Waste sulfur blamed for Lehigh accident Chemical was in oil in truck left open COUNTYWIDE

November 26, 1992|By Amy L. Miller | Amy L. Miller,Staff Writer

An accident that sent six Lehigh Portland Cement employees to Carroll County General Hospital on Nov. 5 was caused by trace amounts of sulfur compounds in a waste oil truck that was left open at the Union Bridge plant, company officials said yesterday.

The company released that finding after conducting what officials described as a preliminary investigation into the accident.

The report said the substances -- hydrogen sulfide and mercaptans -- are known to cause dizziness, breathing and eye problems and nausea, the symptoms shown by the employees that morning.

"We are taking steps to ensure we don't get that type of oil again," said plant manager David Roush. "If we do get that type again, we are also making sure we catch it before it gets in the general area and affects people."

The waste oil, which Lehigh said came from a Mobil Oil lubrication plant in Paulsboro, N.J., contained only a little of the sulfur compounds. But weather conditions that day caused the substances to be more concentrated, Mr. Roush said.

Cemtech, a Chicago company that matches generators and users of waste products for fuel, distributes the waste oil used to generate about 6 percent to 7 percent of the Lehigh plant's power, Mr. Roush said.

Cemtech is not ready to comment on the incident, said Brian McHenry, vice president of environmental and regulatory affairs.

"We are conducting an investigation into the workers' illness with a third-party consultant," he said. "It is ongoing, and we expect a conclusion in the near future."

Lehigh officials said they will take the following actions to prevent another accident:

* Suspend shipments of this particular waste oil from Mobil Oil, pending results of a final study into the cause of the accident.

"That's just lawyer talk," said Mr. Roush. "This is the first time we got oil from that source, and we will never get oil from that source again."

* Modify their review procedure for prospective waste oil suppliers to include an analysis of hydrogen sulfide and mercaptans so that safe levels of those compounds are not exceeded.

* Purchase additional testing equipment that is capable of detecting low levels of hydrogen sulfide and mercaptans.

* Keep the hatches of the waste oil trucks closed at all times, except as needed for sampling and unloading.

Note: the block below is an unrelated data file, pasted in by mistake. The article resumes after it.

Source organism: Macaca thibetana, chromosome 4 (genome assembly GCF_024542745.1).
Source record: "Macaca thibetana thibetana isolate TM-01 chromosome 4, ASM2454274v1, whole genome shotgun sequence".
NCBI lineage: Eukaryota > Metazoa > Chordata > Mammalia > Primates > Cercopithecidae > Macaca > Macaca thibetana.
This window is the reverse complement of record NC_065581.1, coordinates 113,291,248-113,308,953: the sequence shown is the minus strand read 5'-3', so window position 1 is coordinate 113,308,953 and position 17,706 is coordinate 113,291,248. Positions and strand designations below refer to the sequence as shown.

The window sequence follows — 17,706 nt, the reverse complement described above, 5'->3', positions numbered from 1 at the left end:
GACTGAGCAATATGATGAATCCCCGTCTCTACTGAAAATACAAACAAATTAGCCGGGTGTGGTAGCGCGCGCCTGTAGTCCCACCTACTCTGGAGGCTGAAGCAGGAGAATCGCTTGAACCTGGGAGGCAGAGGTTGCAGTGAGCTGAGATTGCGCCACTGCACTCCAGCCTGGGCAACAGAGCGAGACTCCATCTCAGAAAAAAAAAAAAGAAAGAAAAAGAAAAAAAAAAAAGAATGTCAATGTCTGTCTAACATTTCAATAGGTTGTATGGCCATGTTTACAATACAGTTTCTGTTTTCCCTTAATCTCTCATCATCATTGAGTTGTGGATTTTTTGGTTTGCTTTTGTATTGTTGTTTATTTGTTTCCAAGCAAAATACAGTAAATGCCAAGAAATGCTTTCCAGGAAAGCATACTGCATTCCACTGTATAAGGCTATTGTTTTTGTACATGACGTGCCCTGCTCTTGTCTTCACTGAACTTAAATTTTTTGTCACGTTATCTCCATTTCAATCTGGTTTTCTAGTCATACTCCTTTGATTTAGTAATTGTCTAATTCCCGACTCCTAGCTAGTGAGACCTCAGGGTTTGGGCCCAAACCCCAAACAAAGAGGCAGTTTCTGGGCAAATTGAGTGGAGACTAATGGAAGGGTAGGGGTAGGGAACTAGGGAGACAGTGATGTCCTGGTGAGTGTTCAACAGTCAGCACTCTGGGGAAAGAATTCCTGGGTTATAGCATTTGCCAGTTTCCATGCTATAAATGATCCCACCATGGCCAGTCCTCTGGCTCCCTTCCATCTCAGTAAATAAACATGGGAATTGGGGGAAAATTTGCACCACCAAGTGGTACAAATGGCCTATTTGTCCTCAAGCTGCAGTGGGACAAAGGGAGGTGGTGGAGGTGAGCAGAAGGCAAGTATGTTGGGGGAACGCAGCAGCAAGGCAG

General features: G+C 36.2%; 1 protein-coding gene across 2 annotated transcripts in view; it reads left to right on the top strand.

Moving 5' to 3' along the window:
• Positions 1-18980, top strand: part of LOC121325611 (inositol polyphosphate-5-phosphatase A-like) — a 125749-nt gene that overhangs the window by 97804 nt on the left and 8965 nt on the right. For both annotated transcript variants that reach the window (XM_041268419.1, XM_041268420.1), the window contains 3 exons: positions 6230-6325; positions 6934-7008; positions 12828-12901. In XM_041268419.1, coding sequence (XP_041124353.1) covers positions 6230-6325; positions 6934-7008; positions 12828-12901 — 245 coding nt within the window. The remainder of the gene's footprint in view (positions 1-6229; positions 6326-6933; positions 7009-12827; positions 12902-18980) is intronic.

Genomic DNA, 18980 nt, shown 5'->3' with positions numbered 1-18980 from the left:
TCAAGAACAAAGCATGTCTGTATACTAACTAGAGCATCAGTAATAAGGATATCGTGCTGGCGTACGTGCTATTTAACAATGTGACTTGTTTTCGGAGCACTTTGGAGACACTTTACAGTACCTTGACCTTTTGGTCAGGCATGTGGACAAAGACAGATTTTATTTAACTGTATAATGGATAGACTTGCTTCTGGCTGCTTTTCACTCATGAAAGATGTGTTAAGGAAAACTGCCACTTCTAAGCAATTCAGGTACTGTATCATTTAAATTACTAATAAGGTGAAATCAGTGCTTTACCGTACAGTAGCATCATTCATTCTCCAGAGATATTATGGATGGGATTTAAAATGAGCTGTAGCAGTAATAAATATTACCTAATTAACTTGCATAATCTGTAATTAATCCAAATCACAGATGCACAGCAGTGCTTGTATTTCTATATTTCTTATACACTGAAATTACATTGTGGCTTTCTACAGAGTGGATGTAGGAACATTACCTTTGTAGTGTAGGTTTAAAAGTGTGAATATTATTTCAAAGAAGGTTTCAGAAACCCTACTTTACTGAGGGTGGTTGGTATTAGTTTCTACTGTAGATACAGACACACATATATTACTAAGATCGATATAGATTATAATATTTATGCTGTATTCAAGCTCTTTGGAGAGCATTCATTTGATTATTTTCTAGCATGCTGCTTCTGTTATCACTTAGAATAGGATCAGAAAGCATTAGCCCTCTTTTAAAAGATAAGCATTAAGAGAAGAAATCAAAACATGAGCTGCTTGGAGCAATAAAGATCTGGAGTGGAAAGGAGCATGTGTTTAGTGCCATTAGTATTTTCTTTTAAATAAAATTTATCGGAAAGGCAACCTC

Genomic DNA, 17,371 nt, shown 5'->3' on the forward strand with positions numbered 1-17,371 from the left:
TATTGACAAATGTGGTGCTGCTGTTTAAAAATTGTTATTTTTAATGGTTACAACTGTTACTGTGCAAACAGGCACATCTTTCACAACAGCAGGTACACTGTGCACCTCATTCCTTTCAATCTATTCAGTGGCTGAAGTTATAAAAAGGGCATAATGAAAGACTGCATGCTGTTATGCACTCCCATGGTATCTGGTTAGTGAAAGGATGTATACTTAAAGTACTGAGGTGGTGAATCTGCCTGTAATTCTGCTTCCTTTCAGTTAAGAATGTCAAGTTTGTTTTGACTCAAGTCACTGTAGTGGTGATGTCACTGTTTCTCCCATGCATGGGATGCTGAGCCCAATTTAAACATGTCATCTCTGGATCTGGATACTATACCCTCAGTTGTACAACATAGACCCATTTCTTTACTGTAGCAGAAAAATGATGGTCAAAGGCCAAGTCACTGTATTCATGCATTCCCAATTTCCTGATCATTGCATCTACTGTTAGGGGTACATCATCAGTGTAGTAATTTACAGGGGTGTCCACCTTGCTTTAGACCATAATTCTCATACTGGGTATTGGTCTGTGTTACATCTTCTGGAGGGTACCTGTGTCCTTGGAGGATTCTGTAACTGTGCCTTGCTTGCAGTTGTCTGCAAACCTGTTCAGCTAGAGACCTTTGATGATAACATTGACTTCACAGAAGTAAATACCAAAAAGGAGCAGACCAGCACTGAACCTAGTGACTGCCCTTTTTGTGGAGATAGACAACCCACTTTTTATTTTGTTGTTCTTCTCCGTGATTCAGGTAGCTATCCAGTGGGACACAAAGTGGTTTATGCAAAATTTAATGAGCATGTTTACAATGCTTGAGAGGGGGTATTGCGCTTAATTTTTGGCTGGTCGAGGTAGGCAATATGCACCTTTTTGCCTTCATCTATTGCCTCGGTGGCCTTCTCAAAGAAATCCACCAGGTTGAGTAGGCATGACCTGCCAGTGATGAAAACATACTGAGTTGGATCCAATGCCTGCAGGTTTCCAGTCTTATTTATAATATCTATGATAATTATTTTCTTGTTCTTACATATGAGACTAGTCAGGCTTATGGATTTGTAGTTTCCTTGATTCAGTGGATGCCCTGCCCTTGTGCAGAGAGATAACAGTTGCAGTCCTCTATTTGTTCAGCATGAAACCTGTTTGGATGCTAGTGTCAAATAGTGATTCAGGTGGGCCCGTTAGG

Leaving the hatch open "has been the normal practice," Mr. Roush said.

But he said that employee error at the Union Bridge plant was not a factor in the accident.

* Re-examine all existing waste oil sources for the possible presence of chemical compounds that could be present in hazardous amounts.

However, Mr. Roush said that he was unsure when they could accomplish the preventive measures.

"We want to get on this as quickly as we can," he said. "But I don't think we have a fair sense of how long it will take."

Mr. McHenry of Cemtech said that three tankers were delivered to the Lehigh plant Nov. 5, but he would not confirm that one of the tankers had come from Mobil Oil.

"I feel it would be impractical to name names at this time," he said.

Although Cemtech does find users for the waste fuel products, the company that buys them makes the final purchase decision.

Companies that generate the waste fuel send analyses of what is in the products, and consumers send Cemtech a profile of what they can use.

"It is up to the generator to say what is in their fuel," Mr. McHenry said. "[Material Safety Data Sheets] are sent to the potential reclamation facility for approval."

But Mr. Roush said the sulfur compounds his company found in the waste oil were not listed on the data sheets Lehigh received from Mobil Oil, so his company needs its new regulations.

"I don't foresee [these regulations] having a substantial impact on our operations," he said.

"We just have to do some more checking and analysis before accepting a new source or load."

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